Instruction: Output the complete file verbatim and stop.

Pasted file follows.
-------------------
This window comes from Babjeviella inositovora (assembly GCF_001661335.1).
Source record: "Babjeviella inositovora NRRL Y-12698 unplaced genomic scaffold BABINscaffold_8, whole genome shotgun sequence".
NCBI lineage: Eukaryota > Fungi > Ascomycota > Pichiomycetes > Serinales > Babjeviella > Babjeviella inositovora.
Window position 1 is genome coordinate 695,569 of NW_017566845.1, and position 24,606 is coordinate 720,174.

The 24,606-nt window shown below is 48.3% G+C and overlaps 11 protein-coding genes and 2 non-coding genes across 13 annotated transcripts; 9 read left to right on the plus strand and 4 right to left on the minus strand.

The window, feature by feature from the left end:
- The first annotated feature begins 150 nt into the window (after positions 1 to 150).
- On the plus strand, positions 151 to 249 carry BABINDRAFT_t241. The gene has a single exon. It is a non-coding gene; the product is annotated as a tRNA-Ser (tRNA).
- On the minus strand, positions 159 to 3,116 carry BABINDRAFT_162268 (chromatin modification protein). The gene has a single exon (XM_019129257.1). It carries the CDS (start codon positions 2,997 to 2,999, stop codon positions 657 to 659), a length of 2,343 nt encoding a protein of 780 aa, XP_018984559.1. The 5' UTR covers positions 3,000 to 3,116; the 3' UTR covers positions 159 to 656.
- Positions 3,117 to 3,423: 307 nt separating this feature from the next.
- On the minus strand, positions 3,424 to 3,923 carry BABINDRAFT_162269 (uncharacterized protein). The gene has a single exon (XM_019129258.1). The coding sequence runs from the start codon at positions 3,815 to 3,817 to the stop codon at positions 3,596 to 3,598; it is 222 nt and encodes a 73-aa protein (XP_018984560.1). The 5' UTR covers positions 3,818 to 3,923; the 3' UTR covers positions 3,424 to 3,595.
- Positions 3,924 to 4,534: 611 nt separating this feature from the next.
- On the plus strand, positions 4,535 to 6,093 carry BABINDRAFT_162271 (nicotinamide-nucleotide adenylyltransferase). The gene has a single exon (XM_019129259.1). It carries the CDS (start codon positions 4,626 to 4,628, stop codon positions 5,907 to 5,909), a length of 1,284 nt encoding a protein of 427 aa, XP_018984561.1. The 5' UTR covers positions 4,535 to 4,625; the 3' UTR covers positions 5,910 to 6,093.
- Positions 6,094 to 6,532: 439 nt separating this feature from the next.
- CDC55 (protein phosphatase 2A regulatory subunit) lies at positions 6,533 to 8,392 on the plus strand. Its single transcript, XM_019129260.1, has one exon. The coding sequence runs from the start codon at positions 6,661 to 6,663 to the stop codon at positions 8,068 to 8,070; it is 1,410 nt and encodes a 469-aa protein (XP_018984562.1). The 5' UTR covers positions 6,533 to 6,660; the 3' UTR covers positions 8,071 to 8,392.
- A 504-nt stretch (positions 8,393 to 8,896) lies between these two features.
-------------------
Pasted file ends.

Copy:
This window comes from Babjeviella inositovora (assembly GCF_001661335.1).
Source record: "Babjeviella inositovora NRRL Y-12698 unplaced genomic scaffold BABINscaffold_8, whole genome shotgun sequence".
NCBI lineage: Eukaryota > Fungi > Ascomycota > Pichiomycetes > Serinales > Babjeviella > Babjeviella inositovora.
Window position 1 is genome coordinate 695,569 of NW_017566845.1, and position 24,606 is coordinate 720,174.

The 24,606-nt window shown below is 48.3% G+C and overlaps 11 protein-coding genes and 2 non-coding genes across 13 annotated transcripts; 9 read left to right on the plus strand and 4 right to left on the minus strand.

The window, feature by feature from the left end:
- The first annotated feature begins 150 nt into the window (after positions 1 to 150).
- On the plus strand, positions 151 to 249 carry BABINDRAFT_t241. The gene has a single exon. It is a non-coding gene; the product is annotated as a tRNA-Ser (tRNA).
- On the minus strand, positions 159 to 3,116 carry BABINDRAFT_162268 (chromatin modification protein). The gene has a single exon (XM_019129257.1). It carries the CDS (start codon positions 2,997 to 2,999, stop codon positions 657 to 659), a length of 2,343 nt encoding a protein of 780 aa, XP_018984559.1. The 5' UTR covers positions 3,000 to 3,116; the 3' UTR covers positions 159 to 656.
- Positions 3,117 to 3,423: 307 nt separating this feature from the next.
- On the minus strand, positions 3,424 to 3,923 carry BABINDRAFT_162269 (uncharacterized protein). The gene has a single exon (XM_019129258.1). The coding sequence runs from the start codon at positions 3,815 to 3,817 to the stop codon at positions 3,596 to 3,598; it is 222 nt and encodes a 73-aa protein (XP_018984560.1). The 5' UTR covers positions 3,818 to 3,923; the 3' UTR covers positions 3,424 to 3,595.
- Positions 3,924 to 4,534: 611 nt separating this feature from the next.
- On the plus strand, positions 4,535 to 6,093 carry BABINDRAFT_162271 (nicotinamide-nucleotide adenylyltransferase). The gene has a single exon (XM_019129259.1). It carries the CDS (start codon positions 4,626 to 4,628, stop codon positions 5,907 to 5,909), a length of 1,284 nt encoding a protein of 427 aa, XP_018984561.1. The 5' UTR covers positions 4,535 to 4,625; the 3' UTR covers positions 5,910 to 6,093.
- Positions 6,094 to 6,532: 439 nt separating this feature from the next.
- CDC55 (protein phosphatase 2A regulatory subunit) lies at positions 6,533 to 8,392 on the plus strand. Its single transcript, XM_019129260.1, has one exon. The coding sequence runs from the start codon at positions 6,661 to 6,663 to the stop codon at positions 8,068 to 8,070; it is 1,410 nt and encodes a 469-aa protein (XP_018984562.1). The 5' UTR covers positions 6,533 to 6,660; the 3' UTR covers positions 8,071 to 8,392.
- A 504-nt stretch (positions 8,393 to 8,896) lies between these two features.